It was during his junior year in high school that Maxcel Hardy got his first taste of what would become his passion and livelihood. Max was a gifted basketball player at his school, but hurt his knee that year. That same year his school switched their home ec classes to culinary arts classes and there Max was, “5th period, every day,” learning at first how to bake and then sell the cookies and cinnamon rolls to his classmates. Max and his culinary arts teacher hit it off. Max would come in early before school to help his teacher set up the bake sale. His teacher also helped Max get his first restaurant job where Max learned a great deal more than baking. Max learned about salads, the versatility of potatoes, and how to cook ribs. His love for culinary arts had to take a back seat a little longer though. As a senior, colleges were looking around for basketball players and Max got an offer from Johnson and Wales in Miami. Max loved Miami and his school. His basketball future didn’t look so promising though. “I played freshman year, then realized, I’m not going to make the NBA.” Max was at a crossroads. He chose culinary arts, and his friends and family, and soon Grandmont Rosedale, will be better off for it.
Max did not regard his choice of culinary arts over basketball as the easy way out. Hardly. As an 18 year old who made a mature and life-altering decision, Max also demonstrated what has become as distinct as his gift for cooking: his ambition and work ethic. At 18 Max set himself a nearly impossible goal: to be an executive chef by the time he was 21.
Max worked in some of the top restaurants in Miami and his dedication to culinary arts grew. Max also learned the business end of restaurant ownership. Ordering food and keeping costs manageable is difficult at best. While still at college, Max got a job cooking at the PGA National Resort and Spa where he learned a great deal. The resort was 1 ½ hours away by train. Max took this trip every weekend for months. Even for Max, this schedule proved too difficult to maintain. Max brought his new skills to a hotel and golf club closer to his school. Soon though, Max became a father and realized he had to another important decision to make. He had earned his associate’s degree, but decided that in order for him to support his daughter and continue learning culinary arts, his best bet was to dedicate his time to learning the business by working. At this point Max was just one year away from his 21st birthday. His deadline for making executive chef was approaching.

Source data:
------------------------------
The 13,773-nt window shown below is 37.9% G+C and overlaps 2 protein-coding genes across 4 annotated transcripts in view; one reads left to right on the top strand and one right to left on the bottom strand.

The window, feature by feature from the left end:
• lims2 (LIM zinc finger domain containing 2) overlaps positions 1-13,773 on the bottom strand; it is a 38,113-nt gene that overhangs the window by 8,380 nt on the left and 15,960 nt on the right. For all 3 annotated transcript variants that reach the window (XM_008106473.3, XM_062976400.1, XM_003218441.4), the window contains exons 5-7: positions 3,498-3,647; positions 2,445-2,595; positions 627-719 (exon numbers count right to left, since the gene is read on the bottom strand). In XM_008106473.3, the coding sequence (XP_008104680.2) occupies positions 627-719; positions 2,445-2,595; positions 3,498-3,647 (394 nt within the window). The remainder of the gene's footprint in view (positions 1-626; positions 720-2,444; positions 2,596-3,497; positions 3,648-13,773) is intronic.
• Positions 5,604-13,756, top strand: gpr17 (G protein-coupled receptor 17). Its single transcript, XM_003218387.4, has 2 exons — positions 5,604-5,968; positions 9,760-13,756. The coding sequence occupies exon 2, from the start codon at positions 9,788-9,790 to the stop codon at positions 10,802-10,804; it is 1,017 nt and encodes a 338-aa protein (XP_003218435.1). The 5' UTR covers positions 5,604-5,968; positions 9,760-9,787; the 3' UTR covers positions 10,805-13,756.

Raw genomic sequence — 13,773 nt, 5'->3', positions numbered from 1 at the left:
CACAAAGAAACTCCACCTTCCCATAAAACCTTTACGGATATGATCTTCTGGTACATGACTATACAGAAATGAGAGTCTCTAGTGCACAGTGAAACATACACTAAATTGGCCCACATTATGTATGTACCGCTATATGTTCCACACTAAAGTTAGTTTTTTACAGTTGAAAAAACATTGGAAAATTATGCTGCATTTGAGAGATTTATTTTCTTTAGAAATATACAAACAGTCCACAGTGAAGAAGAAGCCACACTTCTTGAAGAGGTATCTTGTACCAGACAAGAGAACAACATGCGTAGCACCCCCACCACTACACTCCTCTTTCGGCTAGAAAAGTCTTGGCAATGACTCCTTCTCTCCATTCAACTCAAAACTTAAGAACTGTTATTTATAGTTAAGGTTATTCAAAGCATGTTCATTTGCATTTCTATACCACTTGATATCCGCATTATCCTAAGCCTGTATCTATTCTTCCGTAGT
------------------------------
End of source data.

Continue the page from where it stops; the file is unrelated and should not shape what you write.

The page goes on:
A Jewish synagogue in Miami was in need of an executive chef. Max saw it as his chance. The application process involved cooking in front of and for the interviewers. The rabbi, the rabbi’s wife, and the Mashgiach, the kosher supervisor who makes sure the food is prepared kosher, were all there to watch Max cook. The veal, baked apple, and several side dishes were done and looked perfect. Max was then asked to make matzo ball soup, a staple of Jewish cooking. He had the chicken stock ready, some vegetables were cooking, and then Max started on the matzo meal and eggs. Max had never made matzo ball soup before but figured matzo balls were a lot like hush puppies. He had the thought to research a little help, but his phone was dead. He had to rely on what he knew about food. He dropped his first attempt at a matzo ball in the soup and saw that it didn’t swell like he thought it should. Then Max thought to separate the egg, adding only the yolk to the matzo meal at first and then aerating it with the egg white. He dropped this one into the soup and watched it expand beautifully. When he placed the bowl in front of the rabbi, the rabbi looked at the soup, picked up the matzo ball, and threw it against the wall where it splattered. Max stared at the mess and then back at the rabbi, stunned. “That’s the best matzo ball I’ve ever seen!” the rabbi cried. “If they bounce, they’re no good. If they splatter, that’s a good matzo ball!” Max was hired and began his career as Executive Chef Maxcel Hardy, age 21.